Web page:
The job walltime is the time from the start to the finish of a job (as you would measure it using a clock on a wall), not including time spent waiting to run. This is in contrast to cputime, which measures the cumulative time all cores spent working on a job. Different job queues have different walltime limits, and it is important to choose a queue with a sufficiently high walltime that enables your job to complete. Jobs that exceed the requested walltime are killed by the system to make room for other jobs. Walltime limits are maximums only, and you can always request a shorter walltime, which will reduce the amount of time you wait in the queue for your job to start. If you are unsure how much walltime your job will need start with the queues with shorter walltime limits and only move to others if needed. 

Job Nodes and Cores (nodes=X:ppn=Y)

Many calculations have the ability to use multiple cores (ppn), or (less often) multiple nodes, to improve calculation speed. Certain job queues have maximum or minimum values for the number  nodes and cores a job may use. If Node Sharing is enabled for a queue you can request fewer cores (ppn) than exist on an entire node. If Node Sharing is not enabled then you must request resources equivalent to a multiple of an entire node. Mesabi’s widest and large queues do not allow Node Sharing.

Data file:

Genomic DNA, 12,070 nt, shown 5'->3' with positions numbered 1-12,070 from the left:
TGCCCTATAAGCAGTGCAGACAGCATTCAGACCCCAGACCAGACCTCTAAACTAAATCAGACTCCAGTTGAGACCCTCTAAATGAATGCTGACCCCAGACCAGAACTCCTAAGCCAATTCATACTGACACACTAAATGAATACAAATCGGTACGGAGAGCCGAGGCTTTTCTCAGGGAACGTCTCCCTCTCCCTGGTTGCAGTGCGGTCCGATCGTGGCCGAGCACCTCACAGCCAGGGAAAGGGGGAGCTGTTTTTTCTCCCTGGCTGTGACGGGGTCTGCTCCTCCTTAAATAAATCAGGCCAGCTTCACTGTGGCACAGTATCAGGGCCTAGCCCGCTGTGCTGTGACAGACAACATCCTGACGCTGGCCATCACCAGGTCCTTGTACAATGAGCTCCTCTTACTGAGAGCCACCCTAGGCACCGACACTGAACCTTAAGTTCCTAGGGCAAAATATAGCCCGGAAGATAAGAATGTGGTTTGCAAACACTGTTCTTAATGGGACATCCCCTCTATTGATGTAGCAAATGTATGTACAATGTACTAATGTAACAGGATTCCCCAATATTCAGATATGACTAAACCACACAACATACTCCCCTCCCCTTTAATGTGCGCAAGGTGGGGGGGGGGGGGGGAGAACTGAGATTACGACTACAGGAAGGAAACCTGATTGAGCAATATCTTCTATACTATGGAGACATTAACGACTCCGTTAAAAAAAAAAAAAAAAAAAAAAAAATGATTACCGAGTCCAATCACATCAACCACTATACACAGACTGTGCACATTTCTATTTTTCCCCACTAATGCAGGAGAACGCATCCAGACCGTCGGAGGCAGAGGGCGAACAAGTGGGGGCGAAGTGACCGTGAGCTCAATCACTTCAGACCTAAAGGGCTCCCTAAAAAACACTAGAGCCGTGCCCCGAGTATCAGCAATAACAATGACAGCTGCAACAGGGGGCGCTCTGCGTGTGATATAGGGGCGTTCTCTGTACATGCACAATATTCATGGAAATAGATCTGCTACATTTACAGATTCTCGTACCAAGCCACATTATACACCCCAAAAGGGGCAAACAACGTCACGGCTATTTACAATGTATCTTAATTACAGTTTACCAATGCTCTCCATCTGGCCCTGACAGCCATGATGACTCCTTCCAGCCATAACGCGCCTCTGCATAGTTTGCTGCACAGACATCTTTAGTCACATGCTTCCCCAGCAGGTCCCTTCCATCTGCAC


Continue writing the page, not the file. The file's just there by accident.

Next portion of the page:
Job Memory (mem=)

The memory which a job requires is an important factor when choosing a queue. The largest amount of memory (RAM) that can be requested for a job is limited by the memory on the hardware associated with that queue. Mesabi has two queues (ram256g and ram1t) with high memory hardware, the largest memory hardware is available through the ram1t queue. 

User and Group Limitations

To efficiently share resources, many queues have limits on the number of jobs or cores a particular user or group may simultaneously use. If a workflow requires many jobs to complete, it can be helpful to choose queues which will allow many jobs to run simultaneously. 

Special Hardware

Some queues contain nodes with special hardware, GPU accelerators and solid-state scratch drives being the most common. If a calculation needs to use special hardware, then it is important to choose a queue with the correct hardware available. Furthermore, those queues may require additional resources to be specified (e.g., GPU nodes require ":gpus=X").

Queue Congestion

At certain times particular queues may become overloaded with submitted jobs. In such a case, it can be helpful to send jobs to queues with lower utilization (node status). Sending jobs to lower utilization queues can decrease wait time and improve throughput. Care must be taken to make sure calculations will fit within queue limitations.